Tuesday, October 19, 2010

Yikes! Strikes! (And some other news)

So the striking continues this week, and unfortunately it is not as peaceful this time around as it has been over the last month. At this point I should reassure everyone that I am 100% safe, that my house might as well be a WWII-era fortress, and that I am staying far away from any rioting/blockades. Yes I said rioting and blockades. Yesterday afternoon I was sitting in my room (which looks out over the street), and I heard all of the yelling and horn-honking that usually means a parade of demonstrators is headed down the street. So I went to my window and found a bunch of kids (I say kids but I don't know how old they were, looked like maybe late high school through college aged) terrorizing their way up the block. They were knocking over garbage bins (of course it was trash day yesterday), and throwing garbage everywhere, banging on the windows and doors of the cars that they forced to stop, and stealing fruits and vegetables from the market across from my house and throwing them at cars, people, and each other. This only lasted for about five to ten minutes as they moved on down the road, and I figured it was just a bunch of dumbass kids taking advantage of the fact that there was already disorder in the air from the "real" strikers, just causing trouble to be causing trouble. But then evening came, and people were forming human blockades to stop traffic, the trams, and the trains. Then a car got set on fire. Rocks were thrown through the windows of one of my schools, and the police ended up having to quell that same group of young people that had been on my street as they tried to start a riot in the park just outside the school right as the kids were being released from classes. And it just ticks me off, you know? I sound like my grandfather right now, but most of these young punks don't even know what the strike is about, and even if they do, they've got their whole working lives ahead of them to change things for the better. Why get violent about the retirement age when you're only 20 years old? Why put my kids and my co-workers in danger like that? SO not cool. Normally one of my groups of kids walks a couple of blocks to the city pool on Tuesday afternoons after I have them, and they were all really upset today because they couldn't go-- the teacher didn't want to risk taking them outside. And as I was leaving said school just about an hour ago, there were probably 20 police officers and/or vehicles stationed all around the little park outside (the same one where there were problems yesterday), and the area was rapidly filling with the same (idiot) crowd as yesterday.  So to reiterate, I'm completely safe, but completely frustrated.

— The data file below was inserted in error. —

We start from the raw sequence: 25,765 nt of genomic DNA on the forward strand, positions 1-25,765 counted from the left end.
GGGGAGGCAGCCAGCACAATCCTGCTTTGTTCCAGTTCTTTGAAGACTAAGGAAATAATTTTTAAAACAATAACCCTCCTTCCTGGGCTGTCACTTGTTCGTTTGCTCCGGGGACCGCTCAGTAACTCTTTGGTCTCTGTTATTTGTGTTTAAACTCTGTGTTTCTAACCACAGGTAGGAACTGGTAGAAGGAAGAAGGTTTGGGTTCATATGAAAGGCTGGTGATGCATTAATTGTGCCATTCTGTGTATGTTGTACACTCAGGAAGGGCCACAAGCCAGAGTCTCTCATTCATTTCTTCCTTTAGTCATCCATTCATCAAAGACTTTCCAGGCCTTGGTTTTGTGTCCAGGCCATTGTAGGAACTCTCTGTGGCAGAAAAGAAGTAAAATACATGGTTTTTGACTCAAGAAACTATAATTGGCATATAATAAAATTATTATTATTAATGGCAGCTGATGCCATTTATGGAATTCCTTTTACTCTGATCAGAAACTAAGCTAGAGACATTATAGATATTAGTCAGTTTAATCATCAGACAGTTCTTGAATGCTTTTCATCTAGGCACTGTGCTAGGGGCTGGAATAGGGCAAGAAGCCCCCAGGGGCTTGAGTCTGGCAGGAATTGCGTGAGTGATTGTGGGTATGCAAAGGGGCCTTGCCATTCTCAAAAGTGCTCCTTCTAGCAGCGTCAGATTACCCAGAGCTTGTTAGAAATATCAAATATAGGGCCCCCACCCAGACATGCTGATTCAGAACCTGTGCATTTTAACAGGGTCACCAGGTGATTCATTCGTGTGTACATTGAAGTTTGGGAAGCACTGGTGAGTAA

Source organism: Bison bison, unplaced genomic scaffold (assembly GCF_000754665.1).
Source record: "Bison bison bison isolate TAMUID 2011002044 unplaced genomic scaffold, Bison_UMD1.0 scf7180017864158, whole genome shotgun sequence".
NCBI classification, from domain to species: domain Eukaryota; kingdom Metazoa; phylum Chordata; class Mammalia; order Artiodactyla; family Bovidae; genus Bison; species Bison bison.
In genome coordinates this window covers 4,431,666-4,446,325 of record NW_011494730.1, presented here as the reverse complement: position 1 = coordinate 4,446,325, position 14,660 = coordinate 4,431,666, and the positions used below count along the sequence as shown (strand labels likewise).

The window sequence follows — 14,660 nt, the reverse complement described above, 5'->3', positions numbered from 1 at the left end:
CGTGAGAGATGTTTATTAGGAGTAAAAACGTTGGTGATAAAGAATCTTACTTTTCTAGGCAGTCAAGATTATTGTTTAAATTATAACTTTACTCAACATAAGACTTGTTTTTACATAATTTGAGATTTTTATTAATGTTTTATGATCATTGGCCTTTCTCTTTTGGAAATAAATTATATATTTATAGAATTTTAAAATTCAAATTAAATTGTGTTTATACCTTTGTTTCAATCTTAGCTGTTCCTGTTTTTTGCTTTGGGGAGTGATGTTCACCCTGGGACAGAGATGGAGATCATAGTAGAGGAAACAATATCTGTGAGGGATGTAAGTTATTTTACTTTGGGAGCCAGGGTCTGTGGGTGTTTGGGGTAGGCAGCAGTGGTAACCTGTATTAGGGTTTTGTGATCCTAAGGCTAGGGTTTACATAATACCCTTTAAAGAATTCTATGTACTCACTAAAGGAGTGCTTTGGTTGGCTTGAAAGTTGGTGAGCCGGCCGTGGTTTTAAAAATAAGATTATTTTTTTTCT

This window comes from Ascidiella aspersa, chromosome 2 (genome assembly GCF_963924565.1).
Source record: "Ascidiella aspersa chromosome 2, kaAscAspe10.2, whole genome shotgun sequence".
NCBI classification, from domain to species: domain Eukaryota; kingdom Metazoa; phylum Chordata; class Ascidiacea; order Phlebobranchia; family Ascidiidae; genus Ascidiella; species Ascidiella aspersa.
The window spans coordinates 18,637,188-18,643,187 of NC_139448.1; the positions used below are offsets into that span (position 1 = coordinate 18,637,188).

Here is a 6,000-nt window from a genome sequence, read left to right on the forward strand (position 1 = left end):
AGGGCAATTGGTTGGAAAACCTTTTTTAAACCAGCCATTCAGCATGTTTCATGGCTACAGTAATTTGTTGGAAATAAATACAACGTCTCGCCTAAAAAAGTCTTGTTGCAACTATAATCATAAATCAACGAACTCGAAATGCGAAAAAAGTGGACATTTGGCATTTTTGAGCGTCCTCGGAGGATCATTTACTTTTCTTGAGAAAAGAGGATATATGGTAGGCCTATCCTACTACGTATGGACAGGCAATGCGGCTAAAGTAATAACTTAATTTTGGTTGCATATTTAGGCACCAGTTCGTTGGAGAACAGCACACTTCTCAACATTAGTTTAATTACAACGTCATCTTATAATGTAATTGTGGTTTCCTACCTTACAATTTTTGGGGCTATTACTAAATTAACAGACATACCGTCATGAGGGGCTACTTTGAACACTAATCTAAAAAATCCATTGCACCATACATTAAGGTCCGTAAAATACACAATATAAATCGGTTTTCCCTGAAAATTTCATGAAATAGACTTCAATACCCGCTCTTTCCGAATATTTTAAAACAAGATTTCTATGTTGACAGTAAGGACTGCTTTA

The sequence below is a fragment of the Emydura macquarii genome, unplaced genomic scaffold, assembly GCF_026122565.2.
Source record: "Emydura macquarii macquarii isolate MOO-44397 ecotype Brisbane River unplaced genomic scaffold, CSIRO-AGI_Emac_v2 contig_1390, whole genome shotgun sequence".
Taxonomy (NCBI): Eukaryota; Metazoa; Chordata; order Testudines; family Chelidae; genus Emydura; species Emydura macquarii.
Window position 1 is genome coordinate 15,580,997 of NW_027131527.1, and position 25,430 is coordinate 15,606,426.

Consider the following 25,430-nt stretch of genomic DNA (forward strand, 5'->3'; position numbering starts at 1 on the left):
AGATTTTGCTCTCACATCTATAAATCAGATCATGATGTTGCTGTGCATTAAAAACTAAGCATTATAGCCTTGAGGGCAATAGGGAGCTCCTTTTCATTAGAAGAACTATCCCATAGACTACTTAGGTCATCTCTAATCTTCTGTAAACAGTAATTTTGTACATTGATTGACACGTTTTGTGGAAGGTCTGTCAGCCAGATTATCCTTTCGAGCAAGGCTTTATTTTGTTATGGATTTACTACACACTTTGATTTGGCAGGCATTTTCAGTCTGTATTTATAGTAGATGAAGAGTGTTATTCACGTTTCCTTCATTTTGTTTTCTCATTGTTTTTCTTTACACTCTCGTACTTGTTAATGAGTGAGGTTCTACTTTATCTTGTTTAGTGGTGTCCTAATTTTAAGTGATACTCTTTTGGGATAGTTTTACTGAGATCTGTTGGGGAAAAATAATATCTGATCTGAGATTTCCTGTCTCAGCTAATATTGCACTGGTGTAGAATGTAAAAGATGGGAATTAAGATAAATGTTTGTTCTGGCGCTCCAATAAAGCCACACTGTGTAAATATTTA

But despite all the social unrest, I've had a really excellent week so far. I've had a lot of fun getting to know my kids and getting to actually do some work with them. I've mostly been doing introductory stuff, telling them where I am from, etc., and it turns out that "Indiana" sounds an awful lot like "India" to them. Yes, my kids think I am Indian.We've also been talking about Halloween, or as they call it, "Allo-een." The teachers I've been working with so far seem to be ok, but some of them are a little hard to read. Despite the fact that each one is the school's designated English teacher, most of them speak, at best, at a rudimentary level, and they do most of their teaching from cassettes or CD's. I can tell they get a little nervous/intimidated about teaching English in front of me. But while some of them actively seek my help with pronunciation, vocab, etc., others remain rather standoffish and tend to hyper-assert their authority over both the kids and me. I actually had a teacher correct me yesterday when I said "tomato." She wanted me to pronounce it "to-mah-to." Fortunately we didn't get into potatoes and potahtoes, or we'd have had to call the whole thing off :-).